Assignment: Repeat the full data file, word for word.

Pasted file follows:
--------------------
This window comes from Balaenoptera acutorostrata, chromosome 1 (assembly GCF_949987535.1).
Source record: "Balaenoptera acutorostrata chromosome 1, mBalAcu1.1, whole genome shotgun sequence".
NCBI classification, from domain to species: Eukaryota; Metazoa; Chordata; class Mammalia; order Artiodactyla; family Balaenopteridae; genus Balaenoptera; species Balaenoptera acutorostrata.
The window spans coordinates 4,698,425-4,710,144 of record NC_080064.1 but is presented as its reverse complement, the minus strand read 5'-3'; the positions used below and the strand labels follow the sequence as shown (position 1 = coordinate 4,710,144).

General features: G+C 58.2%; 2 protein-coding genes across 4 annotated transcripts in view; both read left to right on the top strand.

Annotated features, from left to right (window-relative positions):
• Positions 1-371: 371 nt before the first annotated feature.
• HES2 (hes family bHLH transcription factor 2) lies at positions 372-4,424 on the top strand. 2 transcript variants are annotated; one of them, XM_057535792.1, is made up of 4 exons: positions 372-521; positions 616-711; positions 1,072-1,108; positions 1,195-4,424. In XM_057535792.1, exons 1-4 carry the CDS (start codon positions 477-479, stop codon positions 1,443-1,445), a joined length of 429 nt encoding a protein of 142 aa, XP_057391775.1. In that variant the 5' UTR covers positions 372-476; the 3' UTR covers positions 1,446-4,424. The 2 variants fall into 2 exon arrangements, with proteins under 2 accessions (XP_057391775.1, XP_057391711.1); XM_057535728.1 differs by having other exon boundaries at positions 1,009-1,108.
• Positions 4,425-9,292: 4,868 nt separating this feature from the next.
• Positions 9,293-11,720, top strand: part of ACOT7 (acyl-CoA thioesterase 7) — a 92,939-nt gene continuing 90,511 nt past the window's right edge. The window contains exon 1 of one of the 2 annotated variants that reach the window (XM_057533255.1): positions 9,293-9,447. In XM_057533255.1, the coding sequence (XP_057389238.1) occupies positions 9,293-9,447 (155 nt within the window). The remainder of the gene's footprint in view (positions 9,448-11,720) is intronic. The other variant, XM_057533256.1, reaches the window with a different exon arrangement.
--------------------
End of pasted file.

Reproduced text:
This window comes from Balaenoptera acutorostrata, chromosome 1 (assembly GCF_949987535.1).
Source record: "Balaenoptera acutorostrata chromosome 1, mBalAcu1.1, whole genome shotgun sequence".
NCBI classification, from domain to species: Eukaryota; Metazoa; Chordata; class Mammalia; order Artiodactyla; family Balaenopteridae; genus Balaenoptera; species Balaenoptera acutorostrata.
The window spans coordinates 4,698,425-4,710,144 of record NC_080064.1 but is presented as its reverse complement, the minus strand read 5'-3'; the positions used below and the strand labels follow the sequence as shown (position 1 = coordinate 4,710,144).

General features: G+C 58.2%; 2 protein-coding genes across 4 annotated transcripts in view; both read left to right on the top strand.

Annotated features, from left to right (window-relative positions):
• Positions 1-371: 371 nt before the first annotated feature.
• HES2 (hes family bHLH transcription factor 2) lies at positions 372-4,424 on the top strand. 2 transcript variants are annotated; one of them, XM_057535792.1, is made up of 4 exons: positions 372-521; positions 616-711; positions 1,072-1,108; positions 1,195-4,424. In XM_057535792.1, exons 1-4 carry the CDS (start codon positions 477-479, stop codon positions 1,443-1,445), a joined length of 429 nt encoding a protein of 142 aa, XP_057391775.1. In that variant the 5' UTR covers positions 372-476; the 3' UTR covers positions 1,446-4,424. The 2 variants fall into 2 exon arrangements, with proteins under 2 accessions (XP_057391775.1, XP_057391711.1); XM_057535728.1 differs by having other exon boundaries at positions 1,009-1,108.
• Positions 4,425-9,292: 4,868 nt separating this feature from the next.
• Positions 9,293-11,720, top strand: part of ACOT7 (acyl-CoA thioesterase 7) — a 92,939-nt gene continuing 90,511 nt past the window's right edge. The window contains exon 1 of one of the 2 annotated variants that reach the window (XM_057533255.1): positions 9,293-9,447. In XM_057533255.1, the coding sequence (XP_057389238.1) occupies positions 9,293-9,447 (155 nt within the window). The remainder of the gene's footprint in view (positions 9,448-11,720) is intronic. The other variant, XM_057533256.1, reaches the window with a different exon arrangement.